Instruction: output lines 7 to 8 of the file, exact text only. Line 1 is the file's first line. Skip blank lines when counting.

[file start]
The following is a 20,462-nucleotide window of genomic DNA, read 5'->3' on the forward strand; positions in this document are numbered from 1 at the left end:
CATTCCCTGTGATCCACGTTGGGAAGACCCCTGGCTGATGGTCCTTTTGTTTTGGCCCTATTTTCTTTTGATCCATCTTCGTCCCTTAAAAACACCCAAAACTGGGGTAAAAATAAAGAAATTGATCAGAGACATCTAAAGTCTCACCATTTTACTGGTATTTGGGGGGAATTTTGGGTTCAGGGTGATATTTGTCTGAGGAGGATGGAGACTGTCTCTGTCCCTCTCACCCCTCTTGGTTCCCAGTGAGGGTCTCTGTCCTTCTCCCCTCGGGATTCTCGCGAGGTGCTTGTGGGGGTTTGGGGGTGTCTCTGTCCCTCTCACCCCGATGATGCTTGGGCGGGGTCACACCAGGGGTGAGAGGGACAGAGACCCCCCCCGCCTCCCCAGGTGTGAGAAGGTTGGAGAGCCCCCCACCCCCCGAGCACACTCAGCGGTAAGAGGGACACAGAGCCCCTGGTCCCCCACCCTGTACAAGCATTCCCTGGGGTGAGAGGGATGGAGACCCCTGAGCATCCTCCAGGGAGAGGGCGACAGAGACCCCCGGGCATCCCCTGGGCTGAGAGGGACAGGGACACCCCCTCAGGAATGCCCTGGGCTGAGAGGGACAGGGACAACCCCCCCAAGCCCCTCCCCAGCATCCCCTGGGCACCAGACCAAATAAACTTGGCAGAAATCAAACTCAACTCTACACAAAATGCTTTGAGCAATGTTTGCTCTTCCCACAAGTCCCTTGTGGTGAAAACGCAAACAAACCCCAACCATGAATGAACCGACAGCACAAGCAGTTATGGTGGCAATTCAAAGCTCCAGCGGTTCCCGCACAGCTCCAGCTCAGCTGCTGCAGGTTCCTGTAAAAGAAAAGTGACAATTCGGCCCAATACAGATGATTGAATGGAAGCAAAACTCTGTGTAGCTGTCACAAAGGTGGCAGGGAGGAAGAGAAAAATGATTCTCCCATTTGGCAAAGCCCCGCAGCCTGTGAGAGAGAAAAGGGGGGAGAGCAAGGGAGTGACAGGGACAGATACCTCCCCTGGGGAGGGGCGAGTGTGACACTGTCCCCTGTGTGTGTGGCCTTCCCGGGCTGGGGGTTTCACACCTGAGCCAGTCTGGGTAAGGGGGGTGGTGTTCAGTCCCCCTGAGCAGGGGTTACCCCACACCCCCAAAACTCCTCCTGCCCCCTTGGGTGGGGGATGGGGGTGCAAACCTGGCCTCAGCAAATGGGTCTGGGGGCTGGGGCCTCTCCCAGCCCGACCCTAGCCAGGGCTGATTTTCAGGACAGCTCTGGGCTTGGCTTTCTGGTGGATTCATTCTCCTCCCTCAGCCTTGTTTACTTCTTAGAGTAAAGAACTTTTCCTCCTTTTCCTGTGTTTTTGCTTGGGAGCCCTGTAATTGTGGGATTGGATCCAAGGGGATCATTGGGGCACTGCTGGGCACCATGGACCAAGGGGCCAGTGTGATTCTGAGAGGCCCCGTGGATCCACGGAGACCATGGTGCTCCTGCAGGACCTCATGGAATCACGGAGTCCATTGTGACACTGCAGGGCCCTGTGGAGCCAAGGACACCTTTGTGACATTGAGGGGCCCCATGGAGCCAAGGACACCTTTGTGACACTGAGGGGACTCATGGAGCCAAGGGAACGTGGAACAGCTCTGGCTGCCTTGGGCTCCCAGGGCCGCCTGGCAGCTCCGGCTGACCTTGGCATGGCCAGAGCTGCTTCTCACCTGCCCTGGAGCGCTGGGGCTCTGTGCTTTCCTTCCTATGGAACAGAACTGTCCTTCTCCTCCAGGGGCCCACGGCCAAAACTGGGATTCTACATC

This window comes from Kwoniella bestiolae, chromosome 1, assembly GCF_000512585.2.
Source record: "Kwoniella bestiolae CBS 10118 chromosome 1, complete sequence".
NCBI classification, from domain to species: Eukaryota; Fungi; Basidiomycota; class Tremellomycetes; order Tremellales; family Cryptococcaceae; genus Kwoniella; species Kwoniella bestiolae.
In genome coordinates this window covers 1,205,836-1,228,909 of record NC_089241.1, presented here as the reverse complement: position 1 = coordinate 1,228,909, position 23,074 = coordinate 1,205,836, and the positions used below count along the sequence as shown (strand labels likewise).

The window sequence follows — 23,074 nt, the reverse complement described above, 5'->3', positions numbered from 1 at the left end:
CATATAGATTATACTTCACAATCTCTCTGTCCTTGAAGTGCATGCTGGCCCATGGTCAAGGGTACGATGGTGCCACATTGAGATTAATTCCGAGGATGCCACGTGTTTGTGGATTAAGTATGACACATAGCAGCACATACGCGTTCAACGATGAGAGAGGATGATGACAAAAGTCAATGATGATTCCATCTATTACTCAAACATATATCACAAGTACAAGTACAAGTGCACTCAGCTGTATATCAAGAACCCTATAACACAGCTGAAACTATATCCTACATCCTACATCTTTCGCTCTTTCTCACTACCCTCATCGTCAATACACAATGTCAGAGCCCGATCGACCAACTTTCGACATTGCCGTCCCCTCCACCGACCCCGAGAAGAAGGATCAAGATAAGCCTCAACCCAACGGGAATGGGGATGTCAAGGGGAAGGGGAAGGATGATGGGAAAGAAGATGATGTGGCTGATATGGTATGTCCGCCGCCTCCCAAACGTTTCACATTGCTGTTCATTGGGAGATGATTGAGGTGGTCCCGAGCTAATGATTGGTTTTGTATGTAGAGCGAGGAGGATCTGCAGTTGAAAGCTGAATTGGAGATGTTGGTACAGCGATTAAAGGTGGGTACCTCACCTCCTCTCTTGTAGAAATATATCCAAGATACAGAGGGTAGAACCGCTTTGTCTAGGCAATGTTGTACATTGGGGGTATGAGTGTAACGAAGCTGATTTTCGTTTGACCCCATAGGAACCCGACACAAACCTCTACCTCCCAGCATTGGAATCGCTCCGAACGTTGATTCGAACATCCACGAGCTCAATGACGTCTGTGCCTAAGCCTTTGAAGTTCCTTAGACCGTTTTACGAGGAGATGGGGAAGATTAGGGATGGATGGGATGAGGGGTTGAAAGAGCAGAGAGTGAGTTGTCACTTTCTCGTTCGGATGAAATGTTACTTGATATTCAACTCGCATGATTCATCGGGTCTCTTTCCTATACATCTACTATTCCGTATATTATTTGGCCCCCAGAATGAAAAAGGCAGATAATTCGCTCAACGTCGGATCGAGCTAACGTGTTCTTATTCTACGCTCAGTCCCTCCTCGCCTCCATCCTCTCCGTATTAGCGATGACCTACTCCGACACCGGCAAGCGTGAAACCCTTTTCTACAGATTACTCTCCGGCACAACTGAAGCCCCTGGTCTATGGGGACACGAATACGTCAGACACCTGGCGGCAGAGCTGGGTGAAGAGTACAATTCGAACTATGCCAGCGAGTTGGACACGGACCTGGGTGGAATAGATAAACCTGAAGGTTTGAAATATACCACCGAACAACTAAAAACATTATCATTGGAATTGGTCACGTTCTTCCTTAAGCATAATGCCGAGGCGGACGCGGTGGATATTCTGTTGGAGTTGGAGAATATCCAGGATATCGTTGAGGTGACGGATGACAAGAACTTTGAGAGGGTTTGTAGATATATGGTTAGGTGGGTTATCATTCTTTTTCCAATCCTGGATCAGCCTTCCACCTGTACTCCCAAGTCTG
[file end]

The window sequence follows — 23,074 nt, the reverse complement described above, 5'->3', positions numbered from 1 at the left end:
CATATAGATTATACTTCACAATCTCTCTGTCCTTGAAGTGCATGCTGGCCCATGGTCAAGGGTACGATGGTGCCACATTGAGATTAATTCCGAGGATGCCACGTGTTTGTGGATTAAGTATGACACATAGCAGCACATACGCGTTCAACGATGAGAGAGGATGATGACAAAAGTCAATGATGATTCCATCTATTACTCAAACATATATCACAAGTACAAGTACAAGTGCACTCAGCTGTATATCAAGAACCCTATAACACAGCTGAAACTATATCCTACATCCTACATCTTTCGCTCTTTCTCACTACCCTCATCGTCAATACACAATGTCAGAGCCCGATCGACCAACTTTCGACATTGCCGTCCCCTCCACCGACCCCGAGAAGAAGGATCAAGATAAGCCTCAACCCAACGGGAATGGGGATGTCAAGGGGAAGGGGAAGGATGATGGGAAAGAAGATGATGTGGCTGATATGGTATGTCCGCCGCCTCCCAAACGTTTCACATTGCTGTTCATTGGGAGATGATTGAGGTGGTCCCGAGCTAATGATTGGTTTTGTATGTAGAGCGAGGAGGATCTGCAGTTGAAAGCTGAATTGGAGATGTTGGTACAGCGATTAAAGGTGGGTACCTCACCTCCTCTCTTGTAGAAATATATCCAAGATACAGAGGGTAGAACCGCTTTGTCTAGGCAATGTTGTACATTGGGGGTATGAGTGTAACGAAGCTGATTTTCGTTTGACCCCATAGGAACCCGACACAAACCTCTACCTCCCAGCATTGGAATCGCTCCGAACGTTGATTCGAACATCCACGAGCTCAATGACGTCTGTGCCTAAGCCTTTGAAGTTCCTTAGACCGTTTTACGAGGAGATGGGGAAGATTAGGGATGGATGGGATGAGGGGTTGAAAGAGCAGAGAGTGAGTTGTCACTTTCTCGTTCGGATGAAATGTTACTTGATATTCAACTCGCATGATTCATCGGGTCTCTTTCCTATACATCTACTATTCCGTATATTATTTGGCCCCCAGAATGAAAAAGGCAGATAATTCGCTCAACGTCGGATCGAGCTAACGTGTTCTTATTCTACGCTCAGTCCCTCCTCGCCTCCATCCTCTCCGTATTAGCGATGACCTACTCCGACACCGGCAAGCGTGAAACCCTTTTCTACAGATTACTCTCCGGCACAACTGAAGCCCCTGGTCTATGGGGACACGAATACGTCAGACACCTGGCGGCAGAGCTGGGTGAAGAGTACAATTCGAACTATGCCAGCGAGTTGGACACGGACCTGGGTGGAATAGATAAACCTGAAGGTTTGAAATATACCACCGAACAACTAAAAACATTATCATTGGAATTGGTCACGTTCTTCCTTAAGCATAATGCCGAGGCGGACGCGGTGGATATTCTGTTGGAGTTGGAGAATATCCAGGATATCGTTGAGGTGACGGATGACAAGAACTTTGAGAGGGTTTGTAGATATATGGTTAGGTGGGTTATCATTCTTTTTCCAATCCTGGATCAGCCTTCCACCTGTACTCCCAAGTCTG